Seasonal timing of reproduction and the number of clutches produced per season are two key avian life-history traits with
major fitness consequences. Female condition may play an important role in these decisions. In mammals, body condition
and leptin levels are correlated. In birds, the role of leptin remains unclear. We did two experiments where we implanted
female great tits with a pellet releasing leptin evenly for 14 days, to manipulate their perceived body condition, or a placebo
pellet. In the first experiment where females were implanted when feeding their first brood offspring we found, surprisingly,
that placebo treated females were more likely to initiate a second brood compared to leptin treated females. Only one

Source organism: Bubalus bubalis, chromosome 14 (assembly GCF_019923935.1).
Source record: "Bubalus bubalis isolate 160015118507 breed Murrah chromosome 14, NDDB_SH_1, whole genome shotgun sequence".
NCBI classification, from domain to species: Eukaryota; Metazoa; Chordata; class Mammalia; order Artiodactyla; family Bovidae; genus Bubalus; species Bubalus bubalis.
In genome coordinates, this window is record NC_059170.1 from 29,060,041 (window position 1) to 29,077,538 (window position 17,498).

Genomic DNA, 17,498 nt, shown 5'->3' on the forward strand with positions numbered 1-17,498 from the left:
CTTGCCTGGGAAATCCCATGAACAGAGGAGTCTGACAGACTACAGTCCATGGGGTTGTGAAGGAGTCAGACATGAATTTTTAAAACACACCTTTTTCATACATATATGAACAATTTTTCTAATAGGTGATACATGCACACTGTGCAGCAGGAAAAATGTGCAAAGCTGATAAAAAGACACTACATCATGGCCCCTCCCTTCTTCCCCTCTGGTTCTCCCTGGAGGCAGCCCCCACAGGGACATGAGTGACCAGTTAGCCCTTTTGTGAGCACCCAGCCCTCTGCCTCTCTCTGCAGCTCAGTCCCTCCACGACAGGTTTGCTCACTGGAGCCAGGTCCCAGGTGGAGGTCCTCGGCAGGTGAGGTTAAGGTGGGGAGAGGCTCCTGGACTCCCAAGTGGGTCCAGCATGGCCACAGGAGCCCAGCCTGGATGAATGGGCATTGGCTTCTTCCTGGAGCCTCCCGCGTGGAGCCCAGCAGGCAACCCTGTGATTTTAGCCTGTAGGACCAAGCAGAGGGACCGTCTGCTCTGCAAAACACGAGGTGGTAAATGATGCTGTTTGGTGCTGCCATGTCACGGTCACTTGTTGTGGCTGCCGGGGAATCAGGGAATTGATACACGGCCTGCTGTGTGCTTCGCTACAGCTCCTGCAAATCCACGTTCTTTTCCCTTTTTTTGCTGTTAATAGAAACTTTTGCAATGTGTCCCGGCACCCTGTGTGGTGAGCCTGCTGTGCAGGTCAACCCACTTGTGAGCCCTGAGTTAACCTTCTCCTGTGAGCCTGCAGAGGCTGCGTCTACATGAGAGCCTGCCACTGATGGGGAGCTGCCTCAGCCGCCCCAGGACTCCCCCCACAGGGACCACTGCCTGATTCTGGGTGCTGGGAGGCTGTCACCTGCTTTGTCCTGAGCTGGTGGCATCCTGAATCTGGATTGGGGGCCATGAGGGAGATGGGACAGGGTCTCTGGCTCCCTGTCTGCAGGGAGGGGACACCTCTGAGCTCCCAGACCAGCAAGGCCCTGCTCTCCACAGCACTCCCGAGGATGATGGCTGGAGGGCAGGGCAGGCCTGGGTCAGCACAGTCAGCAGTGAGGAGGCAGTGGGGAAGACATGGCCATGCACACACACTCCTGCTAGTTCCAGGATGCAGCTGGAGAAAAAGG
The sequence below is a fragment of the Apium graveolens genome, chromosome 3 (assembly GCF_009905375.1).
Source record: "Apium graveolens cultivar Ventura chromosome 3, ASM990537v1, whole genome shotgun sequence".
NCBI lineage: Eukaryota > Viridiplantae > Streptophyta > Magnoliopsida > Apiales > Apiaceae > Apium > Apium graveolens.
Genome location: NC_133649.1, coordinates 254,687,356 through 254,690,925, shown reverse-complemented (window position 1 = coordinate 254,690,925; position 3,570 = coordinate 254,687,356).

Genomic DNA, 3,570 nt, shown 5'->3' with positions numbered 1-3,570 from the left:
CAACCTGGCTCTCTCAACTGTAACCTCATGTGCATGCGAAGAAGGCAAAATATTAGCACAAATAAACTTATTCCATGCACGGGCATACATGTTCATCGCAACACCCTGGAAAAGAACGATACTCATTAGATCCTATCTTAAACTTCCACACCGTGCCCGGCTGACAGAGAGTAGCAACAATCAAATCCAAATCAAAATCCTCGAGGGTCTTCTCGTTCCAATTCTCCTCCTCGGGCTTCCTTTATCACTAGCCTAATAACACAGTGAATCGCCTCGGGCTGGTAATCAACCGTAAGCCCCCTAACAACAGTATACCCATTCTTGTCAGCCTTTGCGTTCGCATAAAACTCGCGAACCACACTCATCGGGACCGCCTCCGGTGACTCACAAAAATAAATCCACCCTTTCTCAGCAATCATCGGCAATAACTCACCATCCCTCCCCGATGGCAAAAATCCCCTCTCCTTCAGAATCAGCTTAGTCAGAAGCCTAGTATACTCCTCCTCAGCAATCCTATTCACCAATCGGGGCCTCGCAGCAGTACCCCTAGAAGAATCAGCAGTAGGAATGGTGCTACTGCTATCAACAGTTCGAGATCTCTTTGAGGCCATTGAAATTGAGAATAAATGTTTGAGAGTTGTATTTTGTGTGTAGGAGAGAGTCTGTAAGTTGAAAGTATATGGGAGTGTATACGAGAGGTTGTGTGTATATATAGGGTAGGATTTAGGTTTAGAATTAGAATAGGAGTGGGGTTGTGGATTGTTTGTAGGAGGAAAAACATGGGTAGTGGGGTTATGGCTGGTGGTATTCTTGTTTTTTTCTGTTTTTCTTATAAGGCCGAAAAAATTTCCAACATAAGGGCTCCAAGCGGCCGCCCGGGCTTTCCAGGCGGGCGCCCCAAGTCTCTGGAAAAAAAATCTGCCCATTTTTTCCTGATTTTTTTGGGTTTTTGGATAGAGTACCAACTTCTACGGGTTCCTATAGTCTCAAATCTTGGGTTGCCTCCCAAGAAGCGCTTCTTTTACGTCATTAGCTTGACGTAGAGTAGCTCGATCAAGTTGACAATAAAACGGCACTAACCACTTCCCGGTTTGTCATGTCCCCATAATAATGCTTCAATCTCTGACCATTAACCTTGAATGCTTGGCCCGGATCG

second brood fledged two chicks while five were deserted late in the incubation stage or when the first egg hatched. No
difference was found in female or male return rate or in recruitment rate of fledglings of the first brood, possibly due to the
desertion of the second broods. In our study population, where there is selection for early egg laying, earlier timing of
reproduction might be hampered by food availability and thus nutritional state of the female before egg laying. We
therefore implanted similar leptin pellets three weeks before the expected start of egg laying in an attempt to manipulate
the laying dates of first clutches. However, leptin treated females did not initiate egg laying earlier compared to placebo
treated females, suggesting that other variables than the perceived body condition play a major role in the timing of
reproduction. Also, leptin treatment did not affect body mass, basal metabolic rate or feeding rates in captive females.
Manipulating life history decisions using experimental protocols which do not alter individuals’ energy balance are crucial in
understanding the trade-off between costs and benefits of life history decisions.